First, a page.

Cathie Stanley teaches both the Breathworks Mindfulness courses and established Norwich Mindfulness in 2012
I started meditating in 2007 when I met a young Dutch woman who meditated every day. We were sharing a room on a farm in Spain where we were working and so I saw her sit down to meditate every evening as I went to sleep and every morning she was already meditating when I woke up. There was something about her that I really admired; it’s hard to pin it down but a sort of grounded stability despite having no permanent home and suffering from swollen and painful knees. Anyway, after she moved on I started to meditate, doing what she said she did, just sitting and paying attention to my breath.
I started to notice quite a few changes. One of the main things was that I didn’t feel pushed for time any more. I felt like I had a lot more patience and I wasn’t always rushing. I could just be with whatever I was doing or whatever was happening. It felt as if I was more “in my life”. With this sense of more space I found more space for enjoying life which I had been missing since experiencing two major episodes of depression.
When I came back to the UK I continued meditating and it made such a big difference to my life I’ve just kept doing it. When I realised I wasn’t going to be able to continue working full-time as a gardener due to back pain I knew that the only other thing in my life that I enjoyed as much and would want to devote my time to was meditation and started looking for training in teaching it. I found Breathworks and when I took an 8-week course I realised it put together many of the things I had found most useful. I knew that I could teach it to other people with confidence in its aims and practices.
It is important to me that Mindfulness courses are grounded in research-based science but also that they can be taught outside of a clinical environment. Mindfulness is a basic life skill to me now and I think it’s important to learn it like this and not as just a remedy for when things have gone wrong. The fact that most Mindfulness practice is partially derived from meditation practices used for hundreds of years in various contemplative and religious traditions adds, for me, to its authenticity.
However, it’s also important to me to teach a secular, non-religious, course as although it is a skill to be used through all your life, people usually come to it in times of difficulty and this isn't always the best time to be presented with religious ideas, so I think there is huge value in offering it in a secular setting. Also, it fits very well with a wide range of religious belief so offering it in a non-religious context makes it accessible to people who already have a particular faith.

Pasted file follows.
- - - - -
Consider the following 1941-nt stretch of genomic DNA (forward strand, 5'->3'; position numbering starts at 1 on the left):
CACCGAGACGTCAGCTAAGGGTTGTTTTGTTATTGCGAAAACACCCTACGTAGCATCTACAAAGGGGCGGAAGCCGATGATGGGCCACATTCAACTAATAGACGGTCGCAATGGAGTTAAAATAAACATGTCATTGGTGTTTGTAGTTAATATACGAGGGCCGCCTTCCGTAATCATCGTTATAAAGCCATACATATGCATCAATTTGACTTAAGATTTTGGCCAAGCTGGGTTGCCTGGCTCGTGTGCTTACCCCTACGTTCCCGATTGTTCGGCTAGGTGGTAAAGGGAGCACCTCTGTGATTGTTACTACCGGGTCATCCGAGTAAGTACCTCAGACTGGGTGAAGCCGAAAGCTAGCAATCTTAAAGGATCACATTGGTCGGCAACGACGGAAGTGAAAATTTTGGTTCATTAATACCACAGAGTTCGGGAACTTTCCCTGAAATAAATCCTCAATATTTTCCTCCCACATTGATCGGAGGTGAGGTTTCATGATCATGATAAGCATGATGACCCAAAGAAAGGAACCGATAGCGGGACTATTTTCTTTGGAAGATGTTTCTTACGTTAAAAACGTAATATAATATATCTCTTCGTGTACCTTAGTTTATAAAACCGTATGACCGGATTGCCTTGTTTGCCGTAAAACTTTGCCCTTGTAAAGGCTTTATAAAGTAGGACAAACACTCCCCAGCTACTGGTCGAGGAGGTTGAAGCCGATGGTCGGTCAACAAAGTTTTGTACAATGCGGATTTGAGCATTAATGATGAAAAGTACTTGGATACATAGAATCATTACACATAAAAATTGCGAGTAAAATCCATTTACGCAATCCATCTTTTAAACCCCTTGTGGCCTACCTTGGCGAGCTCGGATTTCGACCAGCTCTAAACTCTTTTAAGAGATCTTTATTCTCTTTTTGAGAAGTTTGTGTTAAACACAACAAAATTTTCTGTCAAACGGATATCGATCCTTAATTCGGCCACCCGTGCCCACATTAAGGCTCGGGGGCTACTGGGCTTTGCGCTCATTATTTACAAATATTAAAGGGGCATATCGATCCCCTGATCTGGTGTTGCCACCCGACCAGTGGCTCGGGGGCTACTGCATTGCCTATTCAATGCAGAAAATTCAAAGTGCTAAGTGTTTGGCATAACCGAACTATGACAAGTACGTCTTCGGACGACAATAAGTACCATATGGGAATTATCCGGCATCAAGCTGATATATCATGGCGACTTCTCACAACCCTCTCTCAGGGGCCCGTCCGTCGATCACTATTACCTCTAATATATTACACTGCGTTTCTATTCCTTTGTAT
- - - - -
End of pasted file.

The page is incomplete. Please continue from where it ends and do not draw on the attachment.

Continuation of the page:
Mindfulness allows you to do whatever you as an individual want to do with your life. It doesn’t direct you in how you should live your life; it just frees you to make your own choices, based on your own realistic and kindly understanding of your particular circumstances.
I was accredited to teach the Breathworks Mindfulness courses in August 2011.
In 2012 I ran three 8-week courses and attended a 6-day intensive meditation retreat led by Breathworks founders Vidyamala Burch and Sona Fricker. I also attended the Mindfulness at Work conference in Cambridge and have provided introductory courses for Norwich Mind.
In 2013 I ran five 8-week courses including one for Circle Housing and began training to be an Associate Trainer which included shadowing the teaching on two week-long residential training retreats.
In 2014 I ran four 8-week courses and began supervising trainees during their practice courses. I attended two two-day CPD events, one on supervision and one on the Enquiry Process in Mindfulness Teaching led by Eluned Gold the Head of Continuing Professional Development at the Centre for Mindfulness Research and Practice at Bangor University and a 7 day Mindfulness meditation retreat at Gaia House led by Ruth King and Catherine McGee.
In 2015 I was on maternity leave intensively using everything that I have learned from my years of Mindfulness practice. In particular I am grateful for the skills that my Mindfulness practice had taught me that played a large part in enabling me to give birth to my son without the need for pain relief and survive a year of not sleeping for more than two hours at a time!
In 2016 I ran a Mindfulness for Stress course and a Mindfulness for Health course and attended a two-day CPD event on Enquiry provided by Breathworks. I also continued to provide supervision for trainee teachers.
This year I have been continuing to provide local courses to the general public as well as supervision and mentoring for trainee teachers. I started providing ongoing supervision for accredited teachers this year in my role as a Breathworks senior trainer having completed a 3-day CPD training with Breathworks. I was accepted onto the UK Listing of Mindfulness Teachers on the UK Network's website (see below). I continue to develop my personal and teaching practices on a daily basis.
I am accredited by Breathworks CIC to teach both their mindfulness-based programmes. You can find my details as an accredited teacher and senior trainer on the central Breathworks website here.
I comply with the Good Practice Guidelines for Teaching Mindfulness-Based Courses set out by the UK Network for Mindfulness-Based Teacher Training Organisations which includes fulfiling a requirement for regular supervision and I am listed on their website here.
I am insured with Holistic Insurance Services.
In my role as a Mindfulness Teacher and also in every part of my life I aspire to hold in my heart the practice of being receptive and accepting in my connections with myself and others and of responding from kindness to whatever flows in my awareness.